Beyond the implications on the average quality of faculty, I also think that tenure is one of the things which helps ossify academic departments, particularly at the upper levels. Without tenure, I think that many more of the female grad students and post-docs would make it into leadership positions at research institutions.

Finally, I think eliminating tenure would help deal with the research/teaching split. FSP has mentioned that it's just not the case that research professors don't teach, as the popular imagination and press would have it, and I'm certainly in no position to disagree.

However, it must be the case that there are professors who are more suited to research than teaching and others who would make fantastic teachers, but sub-par researchers. I have the feeling that without the pressure to seek a tenure-track position (read: research focused), there would be considerably more specialization.

Anyway, that's my $.02 on tenure and tenure review. I don't work in academia, so my thoughts obviously need to be taken with the appropriate salt, and I have stronger feelings about the detrimental effects of tenure on primary and secondary education, but I think it has some negative, unintended concequences at the post-secondary and graduate school level as well.

anon said...

I'm not really sure that I would be up for a system in which you aren't safe after tenure. After all, it's this system that forces you to work hard and achieve during at least the first five years. During that time you are theoretically an excellent researcher and teacher. You should be able to pull your act together if asked by the chair 15 years after the fact. Just being asked to do it by the chair should be embarrassing.

It's just not fair to have too much teeth in the post-tenure review process and will stop some of the best people from going the academic route. Now, some people got tenure by accident, but there is not much that can be done about that now except put together a really good retirement package and make sure your department doesn't make similar mistakes in the future. Also, having a grant sounds a little arbitrary if they are hard to get. Maybe a more fair criterion such as 'research output' measured by number of articles and conferences.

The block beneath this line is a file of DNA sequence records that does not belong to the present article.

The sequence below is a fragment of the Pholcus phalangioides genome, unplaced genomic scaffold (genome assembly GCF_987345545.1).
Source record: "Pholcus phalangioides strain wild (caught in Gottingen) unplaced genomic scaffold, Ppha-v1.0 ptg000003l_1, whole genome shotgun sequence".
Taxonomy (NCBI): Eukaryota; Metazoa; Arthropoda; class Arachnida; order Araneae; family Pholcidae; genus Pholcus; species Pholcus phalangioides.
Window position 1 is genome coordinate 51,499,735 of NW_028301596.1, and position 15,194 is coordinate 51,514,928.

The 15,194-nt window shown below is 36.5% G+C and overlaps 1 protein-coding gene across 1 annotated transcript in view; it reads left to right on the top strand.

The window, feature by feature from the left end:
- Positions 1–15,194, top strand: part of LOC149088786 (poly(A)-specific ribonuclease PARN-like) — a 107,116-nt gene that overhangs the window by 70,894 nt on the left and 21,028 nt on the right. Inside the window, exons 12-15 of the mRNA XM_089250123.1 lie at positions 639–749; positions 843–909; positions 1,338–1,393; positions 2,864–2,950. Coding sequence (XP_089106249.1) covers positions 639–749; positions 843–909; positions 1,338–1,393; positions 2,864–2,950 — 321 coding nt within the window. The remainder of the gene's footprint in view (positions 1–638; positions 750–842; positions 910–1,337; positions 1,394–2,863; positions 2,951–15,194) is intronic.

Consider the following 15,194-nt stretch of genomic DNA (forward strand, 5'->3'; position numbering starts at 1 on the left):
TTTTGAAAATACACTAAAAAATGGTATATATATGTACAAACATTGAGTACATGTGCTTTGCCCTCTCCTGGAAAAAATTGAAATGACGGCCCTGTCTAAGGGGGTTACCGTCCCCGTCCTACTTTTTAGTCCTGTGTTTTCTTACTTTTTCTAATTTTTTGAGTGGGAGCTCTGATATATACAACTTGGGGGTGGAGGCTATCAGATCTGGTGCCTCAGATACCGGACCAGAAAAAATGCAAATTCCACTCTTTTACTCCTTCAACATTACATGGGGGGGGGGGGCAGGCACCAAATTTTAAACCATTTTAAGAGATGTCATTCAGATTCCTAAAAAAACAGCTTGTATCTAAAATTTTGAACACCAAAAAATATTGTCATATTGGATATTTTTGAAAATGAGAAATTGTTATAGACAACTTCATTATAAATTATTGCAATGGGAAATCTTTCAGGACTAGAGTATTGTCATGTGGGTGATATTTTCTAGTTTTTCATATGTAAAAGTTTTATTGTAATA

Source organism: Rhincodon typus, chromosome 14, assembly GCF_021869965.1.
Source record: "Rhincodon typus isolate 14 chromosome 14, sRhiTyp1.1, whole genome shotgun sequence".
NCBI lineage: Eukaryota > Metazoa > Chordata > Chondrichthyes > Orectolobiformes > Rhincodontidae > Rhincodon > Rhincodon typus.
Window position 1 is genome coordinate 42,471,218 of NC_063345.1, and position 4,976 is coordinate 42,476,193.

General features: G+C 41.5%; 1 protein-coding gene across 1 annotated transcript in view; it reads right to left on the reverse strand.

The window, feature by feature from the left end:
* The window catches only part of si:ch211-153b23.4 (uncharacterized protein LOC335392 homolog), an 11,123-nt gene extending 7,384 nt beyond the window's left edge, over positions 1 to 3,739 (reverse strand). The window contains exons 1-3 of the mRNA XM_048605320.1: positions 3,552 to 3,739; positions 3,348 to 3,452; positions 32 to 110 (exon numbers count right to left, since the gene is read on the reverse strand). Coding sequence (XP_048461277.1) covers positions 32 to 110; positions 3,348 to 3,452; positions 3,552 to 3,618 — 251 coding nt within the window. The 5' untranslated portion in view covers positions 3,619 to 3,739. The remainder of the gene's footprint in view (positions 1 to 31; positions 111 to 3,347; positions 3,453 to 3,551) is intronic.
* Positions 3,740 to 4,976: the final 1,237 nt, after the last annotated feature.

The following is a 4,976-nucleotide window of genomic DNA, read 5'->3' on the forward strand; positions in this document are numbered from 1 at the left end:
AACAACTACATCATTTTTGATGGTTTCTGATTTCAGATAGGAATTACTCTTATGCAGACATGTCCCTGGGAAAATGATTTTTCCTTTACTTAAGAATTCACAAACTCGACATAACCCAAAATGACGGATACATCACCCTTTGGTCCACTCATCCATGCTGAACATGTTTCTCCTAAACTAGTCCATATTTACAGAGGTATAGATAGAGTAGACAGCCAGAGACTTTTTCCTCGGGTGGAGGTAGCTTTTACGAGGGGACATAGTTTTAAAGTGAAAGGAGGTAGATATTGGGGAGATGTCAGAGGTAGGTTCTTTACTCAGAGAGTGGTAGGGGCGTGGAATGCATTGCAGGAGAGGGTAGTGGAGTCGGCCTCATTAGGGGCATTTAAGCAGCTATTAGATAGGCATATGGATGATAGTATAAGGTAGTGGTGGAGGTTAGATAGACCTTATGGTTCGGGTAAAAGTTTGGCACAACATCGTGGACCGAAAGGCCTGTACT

Anyways, tenure is one of the few things that make the academic route attractive. Already the best people are lost to industry in my discipline. There is no reason to build a nicer ivory tower by obtaining all the building materials from the foundation right below it. There has to be another way.

P.S. I do not have tenure and am not a professor.

Doug Natelson said...

You've hit the nail on the head regarding one of the most vexing problems in academia. More broadly than your case: what do you do with tenured, research-inactive folks who are useless or actively harmful in the classroom and on service committees? Do you make them teach more because they're not carrying their research weight? That seems mean to the students. Do you reward their bad citizenship by minimizing their significant committee work? Bleahh. I don't know of many good alternatives.

Anonymous said...

De-lurking on this topic!

Part of the challenge with post-tenure review is the changing responsbilities that come with tenure. I work in a department with a relatively new chair (with limited academic experience) who has adopted a philosophy of limiting the service activities of assistant professors. That results in the senior faculty getting overloaded with various service activities, particularly for the "fulls". Since few of us chose academic careers in order to serve on department/college/university committees (I am excluding graduate committees here--those are a fun part of the job), I see this increase in time spent on service activities as a very real source of frustration that takes time away from the research and teaching activities that I enjoy!

One of the things I have found since I made full (and although I am not in the physical scences, female full professors are as rare as hens teeth in my field) that the more service activities that I am "assigned" the less time and energy that I have to work on teaching and research activities! The issue of fairness is also a problem. Our post-tenure review is initieate in the annual review process (a poor annual review can trigger the process--although the chair can initiate the process whenever he wants). I have already seen some discrepencies in the annual review process that are disturbing. Some of the other senior faculty (male) are concerned that the (very) few women are being judged much more harshly than the men. The implication for a post tenure review with teeth are pretty obvious.

I don't know what the solution is. I understand the need for a post-tenure review process, and actually agree with it to a certain extent.